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Publication numberUS3911793 A
Publication typeGrant
Publication dateOct 14, 1975
Filing dateJun 1, 1973
Priority dateJun 3, 1972
Publication numberUS 3911793 A, US 3911793A, US-A-3911793, US3911793 A, US3911793A
InventorsMasao Izumi
Original AssigneeNissan Motor
Export CitationBiBTeX, EndNote, RefMan
External Links: USPTO, USPTO Assignment, Espacenet
Fluid pressure to mechanical rotational position converting mechanism
US 3911793 A
Abstract
A mechanism comprises a diaphragm and a cam in which a rotary output shaft is continuously oriented at an angular position which is a predetermined function of the pressure or pressures of one or more fluids supplied to the mechanism. The cam is enclosed by a stationary sleeve and prevented from axial movement relative the sleeve by spherical members operatively connecting the cam to the sleeve.
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Description  (OCR text may contain errors)

United States Patent 1 1 111] 3,91 1,793

Izumi 1 Oct. 14, 1975 FLUID PRESSURE To MECHANICAL 2,953,166 9/1960 Carlson, Jr 92 31 x ROTATION AL POSITION CONVERTING 3,207,468 9/1965 Lauducci et a1. 92/31 X MECHANISM 3:323:33 2/1323 53233111:11:13:33::.... .........:::3:3343K [75] Inventor; M3530 Izumi, Tokyo, Japan 3,477,345 11/1969 Johnson 92/31 X 3,722,371 3/1973 B0 1 92/31 [73] Assignee: Nissan Motor Company Limited, y e

Japan Primary Examiner-Martin P. Schwadron [22] Filed: June 1, 1973 Assistant ExaminerAbraham Hershkovitz Attorney, Agent, or FirmRobert E. Burns; [21] Appl 365963 Emmanuel J. Lobato; Adams Bruce L.

[30] Foreign Application Priority Data [57] ABSTRACT June 3, Japan A mechanism comprises a diaphragrn and a Cam in which a rotary output shaft is continuously oriented at [52] US. Cl 92g)31,B9/g(9) an angular position which is a predetermined function [5 1] d f Se h 3 1 33 9 9 of the pressure or pressures of one or more fluids sup- [581 o are plied to the mechanism. The cam is enclosed by a stationary sleeve and prevented from axial movement rel- [5 6] UNITE B S TZ IZS SgENTS ative the sleeve by spherical members operatively connecting the cam to the sleeve. 2,553,632 5/1951 Clark 92/33 X 2,883,144 4 1959 Kendig 92 31 x 2 Clams 4 D'awmg Fgures Sheet 1 of 2 3,91 1,793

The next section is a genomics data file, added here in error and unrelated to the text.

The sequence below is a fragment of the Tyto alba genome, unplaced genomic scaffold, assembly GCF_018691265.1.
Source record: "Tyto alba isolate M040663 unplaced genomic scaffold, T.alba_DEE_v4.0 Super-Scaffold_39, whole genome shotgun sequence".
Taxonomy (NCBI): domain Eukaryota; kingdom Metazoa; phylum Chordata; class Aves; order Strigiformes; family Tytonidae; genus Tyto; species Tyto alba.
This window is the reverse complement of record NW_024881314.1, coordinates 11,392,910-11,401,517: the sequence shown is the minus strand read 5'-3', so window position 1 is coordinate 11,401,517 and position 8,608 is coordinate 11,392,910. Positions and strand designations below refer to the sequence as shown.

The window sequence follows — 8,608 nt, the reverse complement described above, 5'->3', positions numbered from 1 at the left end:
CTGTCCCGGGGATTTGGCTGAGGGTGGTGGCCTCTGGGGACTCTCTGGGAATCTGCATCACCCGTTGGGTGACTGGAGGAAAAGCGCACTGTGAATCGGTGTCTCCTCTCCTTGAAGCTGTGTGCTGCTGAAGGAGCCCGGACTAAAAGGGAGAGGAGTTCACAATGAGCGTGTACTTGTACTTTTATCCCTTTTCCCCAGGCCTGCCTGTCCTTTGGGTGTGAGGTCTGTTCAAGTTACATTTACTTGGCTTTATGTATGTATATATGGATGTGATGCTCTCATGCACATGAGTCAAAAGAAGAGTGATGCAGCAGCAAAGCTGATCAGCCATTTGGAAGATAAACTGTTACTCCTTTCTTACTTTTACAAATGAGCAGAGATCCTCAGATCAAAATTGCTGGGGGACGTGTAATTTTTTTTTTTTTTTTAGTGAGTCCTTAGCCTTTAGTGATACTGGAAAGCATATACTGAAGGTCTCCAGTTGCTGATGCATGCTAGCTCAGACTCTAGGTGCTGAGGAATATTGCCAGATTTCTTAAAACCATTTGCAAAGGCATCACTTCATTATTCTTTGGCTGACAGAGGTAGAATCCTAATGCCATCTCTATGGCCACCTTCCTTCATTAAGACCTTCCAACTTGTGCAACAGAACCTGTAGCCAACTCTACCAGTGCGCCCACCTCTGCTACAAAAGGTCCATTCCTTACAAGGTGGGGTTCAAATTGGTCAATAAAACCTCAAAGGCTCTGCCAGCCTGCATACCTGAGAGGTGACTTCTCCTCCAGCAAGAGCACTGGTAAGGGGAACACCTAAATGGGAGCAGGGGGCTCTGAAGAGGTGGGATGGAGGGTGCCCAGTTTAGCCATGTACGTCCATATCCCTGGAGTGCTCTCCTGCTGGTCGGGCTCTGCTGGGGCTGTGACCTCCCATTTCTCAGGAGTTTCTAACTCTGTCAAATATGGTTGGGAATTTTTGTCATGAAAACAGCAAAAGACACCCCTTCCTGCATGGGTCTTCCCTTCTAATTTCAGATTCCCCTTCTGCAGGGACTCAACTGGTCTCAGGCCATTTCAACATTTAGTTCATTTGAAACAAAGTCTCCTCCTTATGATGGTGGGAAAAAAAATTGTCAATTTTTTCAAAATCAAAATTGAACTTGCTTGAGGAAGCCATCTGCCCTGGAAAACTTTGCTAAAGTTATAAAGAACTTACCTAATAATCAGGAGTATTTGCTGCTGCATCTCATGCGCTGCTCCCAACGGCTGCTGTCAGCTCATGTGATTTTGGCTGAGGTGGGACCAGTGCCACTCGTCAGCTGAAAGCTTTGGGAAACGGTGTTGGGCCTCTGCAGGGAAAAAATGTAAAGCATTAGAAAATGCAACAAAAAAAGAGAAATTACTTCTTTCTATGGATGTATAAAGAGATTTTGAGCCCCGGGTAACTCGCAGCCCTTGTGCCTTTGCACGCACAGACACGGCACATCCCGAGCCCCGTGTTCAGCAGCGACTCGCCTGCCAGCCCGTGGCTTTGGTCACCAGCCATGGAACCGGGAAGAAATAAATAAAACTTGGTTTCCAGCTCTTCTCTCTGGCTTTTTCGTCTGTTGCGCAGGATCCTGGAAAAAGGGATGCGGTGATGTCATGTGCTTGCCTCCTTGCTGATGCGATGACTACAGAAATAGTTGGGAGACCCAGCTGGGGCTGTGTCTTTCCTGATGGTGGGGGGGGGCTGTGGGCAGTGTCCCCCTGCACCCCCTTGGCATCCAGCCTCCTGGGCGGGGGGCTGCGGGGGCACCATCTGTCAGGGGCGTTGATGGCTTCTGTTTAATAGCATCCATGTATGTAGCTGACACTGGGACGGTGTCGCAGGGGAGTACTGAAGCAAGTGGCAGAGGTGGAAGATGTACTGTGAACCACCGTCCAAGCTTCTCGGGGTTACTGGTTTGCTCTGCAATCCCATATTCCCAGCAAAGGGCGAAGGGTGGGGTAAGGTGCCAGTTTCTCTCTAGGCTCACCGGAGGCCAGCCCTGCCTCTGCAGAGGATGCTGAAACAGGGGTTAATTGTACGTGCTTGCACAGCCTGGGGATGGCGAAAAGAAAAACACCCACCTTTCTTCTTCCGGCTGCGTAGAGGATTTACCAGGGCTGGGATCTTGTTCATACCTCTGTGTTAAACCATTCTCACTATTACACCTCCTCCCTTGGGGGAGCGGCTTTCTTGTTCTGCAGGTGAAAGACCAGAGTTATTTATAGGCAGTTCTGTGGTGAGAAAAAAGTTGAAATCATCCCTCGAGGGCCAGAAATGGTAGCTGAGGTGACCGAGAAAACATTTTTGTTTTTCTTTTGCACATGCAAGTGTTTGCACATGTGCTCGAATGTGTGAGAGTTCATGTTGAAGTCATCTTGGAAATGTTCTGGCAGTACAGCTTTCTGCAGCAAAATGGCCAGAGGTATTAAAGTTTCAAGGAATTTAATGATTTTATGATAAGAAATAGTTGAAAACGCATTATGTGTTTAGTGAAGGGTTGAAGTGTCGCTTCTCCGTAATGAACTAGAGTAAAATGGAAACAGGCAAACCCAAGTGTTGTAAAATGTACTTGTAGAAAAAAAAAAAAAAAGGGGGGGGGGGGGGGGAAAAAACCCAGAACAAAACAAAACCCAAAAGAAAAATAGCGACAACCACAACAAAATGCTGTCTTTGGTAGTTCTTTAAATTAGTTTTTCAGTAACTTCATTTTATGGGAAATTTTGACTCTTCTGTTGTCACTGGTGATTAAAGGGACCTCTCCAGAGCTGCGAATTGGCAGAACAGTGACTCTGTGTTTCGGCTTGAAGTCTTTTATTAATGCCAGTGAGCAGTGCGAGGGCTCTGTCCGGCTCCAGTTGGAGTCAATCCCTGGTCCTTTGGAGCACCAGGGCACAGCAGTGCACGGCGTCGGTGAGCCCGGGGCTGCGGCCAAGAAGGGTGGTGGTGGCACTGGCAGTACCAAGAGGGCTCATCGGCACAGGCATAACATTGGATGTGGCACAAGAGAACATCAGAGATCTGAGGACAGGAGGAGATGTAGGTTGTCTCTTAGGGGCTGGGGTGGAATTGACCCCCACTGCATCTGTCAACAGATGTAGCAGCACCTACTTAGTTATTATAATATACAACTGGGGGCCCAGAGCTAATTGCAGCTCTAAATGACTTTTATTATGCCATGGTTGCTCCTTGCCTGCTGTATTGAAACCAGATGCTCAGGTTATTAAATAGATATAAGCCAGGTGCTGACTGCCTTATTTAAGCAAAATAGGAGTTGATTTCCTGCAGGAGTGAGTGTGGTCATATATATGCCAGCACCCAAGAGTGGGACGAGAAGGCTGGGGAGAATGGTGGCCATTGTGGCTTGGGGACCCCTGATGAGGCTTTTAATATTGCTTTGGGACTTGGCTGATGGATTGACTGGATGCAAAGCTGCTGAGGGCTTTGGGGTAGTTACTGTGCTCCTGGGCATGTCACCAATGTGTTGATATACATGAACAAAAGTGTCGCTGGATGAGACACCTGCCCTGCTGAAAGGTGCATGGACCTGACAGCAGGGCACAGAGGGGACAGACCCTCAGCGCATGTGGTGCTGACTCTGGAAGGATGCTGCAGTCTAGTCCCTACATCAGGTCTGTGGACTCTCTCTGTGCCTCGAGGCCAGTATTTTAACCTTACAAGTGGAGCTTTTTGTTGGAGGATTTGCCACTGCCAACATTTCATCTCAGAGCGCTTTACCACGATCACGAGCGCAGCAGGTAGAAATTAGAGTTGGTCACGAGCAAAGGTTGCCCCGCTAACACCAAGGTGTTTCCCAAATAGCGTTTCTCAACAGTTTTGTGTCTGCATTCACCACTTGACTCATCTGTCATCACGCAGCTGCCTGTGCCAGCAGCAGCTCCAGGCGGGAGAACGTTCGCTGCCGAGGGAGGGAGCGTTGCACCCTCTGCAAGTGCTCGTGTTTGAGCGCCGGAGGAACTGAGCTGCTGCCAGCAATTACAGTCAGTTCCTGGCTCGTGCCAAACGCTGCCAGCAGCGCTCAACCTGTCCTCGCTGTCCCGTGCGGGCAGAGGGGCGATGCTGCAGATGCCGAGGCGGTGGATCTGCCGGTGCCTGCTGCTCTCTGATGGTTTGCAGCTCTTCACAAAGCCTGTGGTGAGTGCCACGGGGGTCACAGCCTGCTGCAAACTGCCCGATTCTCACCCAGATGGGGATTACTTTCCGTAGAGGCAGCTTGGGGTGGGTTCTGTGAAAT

US. Patent Oct. 14, 1975 F /'g. PRIOR ART US. Patent 'Oct. 14, 1975 Sheet 2 of 2 3,911,793

FLUID PRESSURE TO MECHANICAL ROTATIONAL POSITION CONVERTING MECHANISM This invention relates to a mechanism for converting an input in the form of hydraulic or pneumatic pressure into an analogous mechanical linear position, 'and thereafter into an analogous mechanical rotational position. Such a mechanism is particularly suited for use with a flap valve, the flap of which pivots or swings about an axis.

Several types of such a device are already known, a typical one of which utilizes a crank mechanism.-A fluid pressure input is applied to a diaphragm, the output shaft of which moves axially in response to the level of pressure, and is secured to a crank arm through a linkage member. The crank arm is pivotal about a crankshaft to which an output device or member such as flap valve is connected. Thus linear mechanical movement of the diaphragm is converted into-a rotational output through the linkage member and the crank in response to the level of pressure applied to the diaphragm.

It will be. noticed that a device of this configuration requires a considerable amount of space for accommodating at least the length of the linkage member and a circle with a radius of the crank arm length. Another disadvatage is that the movable member is located more or less remotely from the diaphragm, and the entire mechanism is relatively bulky. It is also inherent in this configuration that the movable member is allowed to rotate only within a range of 180. Moreover, as the angle between the linkage member and the crank arm increases, the force applied by the linkage member required to rotate the crank arm also increases. For these reasons and others, a crank mechanism is impractical for use in this type of device.